Elise never finished the thought. A flicker in the mirror stopped it, a slither of cautious stealthy movement. In the splotched glass, the portieres were stealthily moving behind Dick Tyler. Slowly, with infinite stealth, they drew minutely apart—and a hand slid soundlessly through the aperture. Or was it a hand? The silvery fingers were curled, claw-like, and they ended in long, sharp talons that were brown and granular with dried blood. The wrist, the arm behind, were shaggy, bristling with hair of a gleaming, startling whiteness.

A scream formed in Elise Gornoff's breast—but it found no utterance. Held rigid and voiceless, she could not warn the youth. She could not...

The claw struck, swift and silent as a snake. It fastened on Dick's throat. The nails dug into quivering flesh. Little scarlet jets spurted from the wounds they made. Little fountains of scarlet death...

Dick hung, a limp, doll out of which the scarlet sawdust had run, beneath the silver-grey hand. The curtains bellied inward to the pressure of an unseen form. The claw opened and the flaccid body dropped from it, straight down, no stiffening to it at all. The drapes moved apart.

The killer slid into view.



VI. — NAOMI'S FATE

THE thing that swayed in the doorway was an apparition out of the depths of such a hell as man in his most macabre imaginings could not have devised. It was a silver, wraith-like obscenity against the somber background of the drapes, a huge hulk clad in a black monk's robe that hung open to reveal a pelt of bleached, shaggy bristles, the precise shade of those blind things that wriggle under wet rocks in the dank depths of a light-less forest. Its furred legs were columnar, its arms thick-thewed and powerful as those of a gorilla. It had no neck—and it was faceless.

There was only hair where the thing's face should have been—curled, colorless hair that made of its head a shaggy monstrosity. And yet, in some manner, the creature must have been able to see. For that featureless head moved, while it swayed momentarily in the archway, as though it were scanning the room. Its claws, the one scarlet with new blood, the other brown with old, opened and closed beside its ponderous thighs, opened and closed as though still avid for the feel of quaking flesh within their grasp, as though hungry for the feel of screaming life ebbing from beneath their terrible grip.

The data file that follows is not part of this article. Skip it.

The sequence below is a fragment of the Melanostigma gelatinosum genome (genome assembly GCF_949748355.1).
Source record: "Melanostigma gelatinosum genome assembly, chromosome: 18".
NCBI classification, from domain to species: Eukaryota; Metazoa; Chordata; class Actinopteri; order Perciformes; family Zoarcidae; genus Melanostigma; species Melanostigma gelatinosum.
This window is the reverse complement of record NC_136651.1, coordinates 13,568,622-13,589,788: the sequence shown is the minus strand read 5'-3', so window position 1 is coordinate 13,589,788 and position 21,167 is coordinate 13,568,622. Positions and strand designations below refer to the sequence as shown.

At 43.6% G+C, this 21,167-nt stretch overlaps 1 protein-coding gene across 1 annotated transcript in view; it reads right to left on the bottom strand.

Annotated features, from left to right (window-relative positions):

Elise Gornoff was unable to move. But she cowered within the chair, cringing from the horror of that which was in the room with her, while blind terror ran riot in her veins.

A sound came from out of the depths of the thing's throat—a sound that was a hollow, deep-chested chuckle, as his unseen gaze found and rested on the shrinking, pitiable girl on the couch. A lascivious chuckle of glee at the sight of his handiwork.

He liked what he had done! Red fury exploded in Elise's brain. Her fingers curled in a small fist...

Her fingers had curled! They had moved! The dread paralysis was fading. Too late! A sob gurgled, far back in her throat...

The pale monster heard it! He launched into movement, into padding, swift movement. He reached the chair whose high back had hidden her, might have kept her safe had it not been for that single, uncontrollable sob. He reached the chair, and swung about in front of it. And again he laughed. That laugh was a hideous, hissing whisper, more fearful than any growl. An arm lashed out, its hand clutching...

Elise jerked backward, with the newly found small strength that had returned to her, and the talon that had aimed to rip her throat caught in the neckline of her frock instead. It ripped the fabric, tearing it away from the girl's gleaming skin, exposing the swelling curves of one dimpled breast...

The white-furred monk was suddenly motionless. Elise felt his inscrutable gaze on her, devouring her, sliding over her body, that of it which was exposed and that which seductively was still half-concealed. Clearly as though he had spoken she knew the thoughts in its brain.

And then the beast lashed out again. One hot palm clamped over her lips to stifle a beginning scream. The other arm slid around her waist, pulled her against the bristling, repulsive body. The gagging hand slid away and a lipless, hairy face nuzzled her lips.

Somewhere, far off, there was the sound of thumping footfalls. Were Serge and Rayne coming, in time to save her? Would they get here in time?

The girl's small fists beat frantically on the monstrous, noisome chest against which she was hugged. Waves of repulsion shuddered through her. Overpowering even her terror was the sense of defilement with which the thing's touch sickened her.

His body was no longer pressed tight to hers. She had won. The fury of her defense had driven him away from her, and gained for her the few moments time needed for rescuers to reach the living room. The sound of their slow footfalls were nearer. They were in the hall...